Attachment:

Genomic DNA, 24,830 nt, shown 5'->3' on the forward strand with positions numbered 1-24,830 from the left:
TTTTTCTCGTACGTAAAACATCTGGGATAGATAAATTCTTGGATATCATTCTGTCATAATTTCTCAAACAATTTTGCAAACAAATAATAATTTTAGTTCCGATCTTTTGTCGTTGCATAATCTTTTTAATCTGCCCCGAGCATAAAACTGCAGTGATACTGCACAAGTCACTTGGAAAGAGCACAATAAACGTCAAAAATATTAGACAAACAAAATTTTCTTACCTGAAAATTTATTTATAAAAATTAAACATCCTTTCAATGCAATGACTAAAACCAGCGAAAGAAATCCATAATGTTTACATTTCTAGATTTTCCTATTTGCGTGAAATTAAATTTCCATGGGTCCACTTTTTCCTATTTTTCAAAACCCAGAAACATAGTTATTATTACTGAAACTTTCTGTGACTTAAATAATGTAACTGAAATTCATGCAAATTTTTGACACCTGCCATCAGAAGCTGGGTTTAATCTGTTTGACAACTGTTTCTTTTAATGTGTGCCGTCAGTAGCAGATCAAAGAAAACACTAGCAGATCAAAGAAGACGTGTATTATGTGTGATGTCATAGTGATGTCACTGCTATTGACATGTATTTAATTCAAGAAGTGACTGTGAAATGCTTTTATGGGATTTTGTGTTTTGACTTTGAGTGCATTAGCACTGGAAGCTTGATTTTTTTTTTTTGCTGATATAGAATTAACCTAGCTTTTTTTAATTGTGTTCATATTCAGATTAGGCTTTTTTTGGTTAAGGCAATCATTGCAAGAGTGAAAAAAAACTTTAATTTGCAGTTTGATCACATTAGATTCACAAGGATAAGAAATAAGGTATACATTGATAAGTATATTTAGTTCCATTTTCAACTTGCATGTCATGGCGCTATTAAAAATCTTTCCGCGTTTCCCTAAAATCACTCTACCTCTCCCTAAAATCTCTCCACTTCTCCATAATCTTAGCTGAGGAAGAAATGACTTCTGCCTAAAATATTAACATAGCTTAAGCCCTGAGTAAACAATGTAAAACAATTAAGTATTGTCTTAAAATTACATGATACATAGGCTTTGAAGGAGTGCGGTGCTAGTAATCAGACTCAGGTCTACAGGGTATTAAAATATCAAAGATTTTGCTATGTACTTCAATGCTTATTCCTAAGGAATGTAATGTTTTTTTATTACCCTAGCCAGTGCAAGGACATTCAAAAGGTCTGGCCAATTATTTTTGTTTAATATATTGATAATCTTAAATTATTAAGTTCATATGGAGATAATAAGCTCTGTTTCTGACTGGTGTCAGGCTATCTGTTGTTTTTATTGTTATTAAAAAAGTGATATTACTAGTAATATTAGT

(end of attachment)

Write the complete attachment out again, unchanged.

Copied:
Genomic DNA, 24,830 nt, shown 5'->3' on the forward strand with positions numbered 1-24,830 from the left:
TTTTTCTCGTACGTAAAACATCTGGGATAGATAAATTCTTGGATATCATTCTGTCATAATTTCTCAAACAATTTTGCAAACAAATAATAATTTTAGTTCCGATCTTTTGTCGTTGCATAATCTTTTTAATCTGCCCCGAGCATAAAACTGCAGTGATACTGCACAAGTCACTTGGAAAGAGCACAATAAACGTCAAAAATATTAGACAAACAAAATTTTCTTACCTGAAAATTTATTTATAAAAATTAAACATCCTTTCAATGCAATGACTAAAACCAGCGAAAGAAATCCATAATGTTTACATTTCTAGATTTTCCTATTTGCGTGAAATTAAATTTCCATGGGTCCACTTTTTCCTATTTTTCAAAACCCAGAAACATAGTTATTATTACTGAAACTTTCTGTGACTTAAATAATGTAACTGAAATTCATGCAAATTTTTGACACCTGCCATCAGAAGCTGGGTTTAATCTGTTTGACAACTGTTTCTTTTAATGTGTGCCGTCAGTAGCAGATCAAAGAAAACACTAGCAGATCAAAGAAGACGTGTATTATGTGTGATGTCATAGTGATGTCACTGCTATTGACATGTATTTAATTCAAGAAGTGACTGTGAAATGCTTTTATGGGATTTTGTGTTTTGACTTTGAGTGCATTAGCACTGGAAGCTTGATTTTTTTTTTTTGCTGATATAGAATTAACCTAGCTTTTTTTAATTGTGTTCATATTCAGATTAGGCTTTTTTTGGTTAAGGCAATCATTGCAAGAGTGAAAAAAAACTTTAATTTGCAGTTTGATCACATTAGATTCACAAGGATAAGAAATAAGGTATACATTGATAAGTATATTTAGTTCCATTTTCAACTTGCATGTCATGGCGCTATTAAAAATCTTTCCGCGTTTCCCTAAAATCACTCTACCTCTCCCTAAAATCTCTCCACTTCTCCATAATCTTAGCTGAGGAAGAAATGACTTCTGCCTAAAATATTAACATAGCTTAAGCCCTGAGTAAACAATGTAAAACAATTAAGTATTGTCTTAAAATTACATGATACATAGGCTTTGAAGGAGTGCGGTGCTAGTAATCAGACTCAGGTCTACAGGGTATTAAAATATCAAAGATTTTGCTATGTACTTCAATGCTTATTCCTAAGGAATGTAATGTTTTTTTATTACCCTAGCCAGTGCAAGGACATTCAAAAGGTCTGGCCAATTATTTTTGTTTAATATATTGATAATCTTAAATTATTAAGTTCATATGGAGATAATAAGCTCTGTTTCTGACTGGTGTCAGGCTATCTGTTGTTTTTATTGTTATTAAAAAAGTGATATTACTAGTAATATTAGT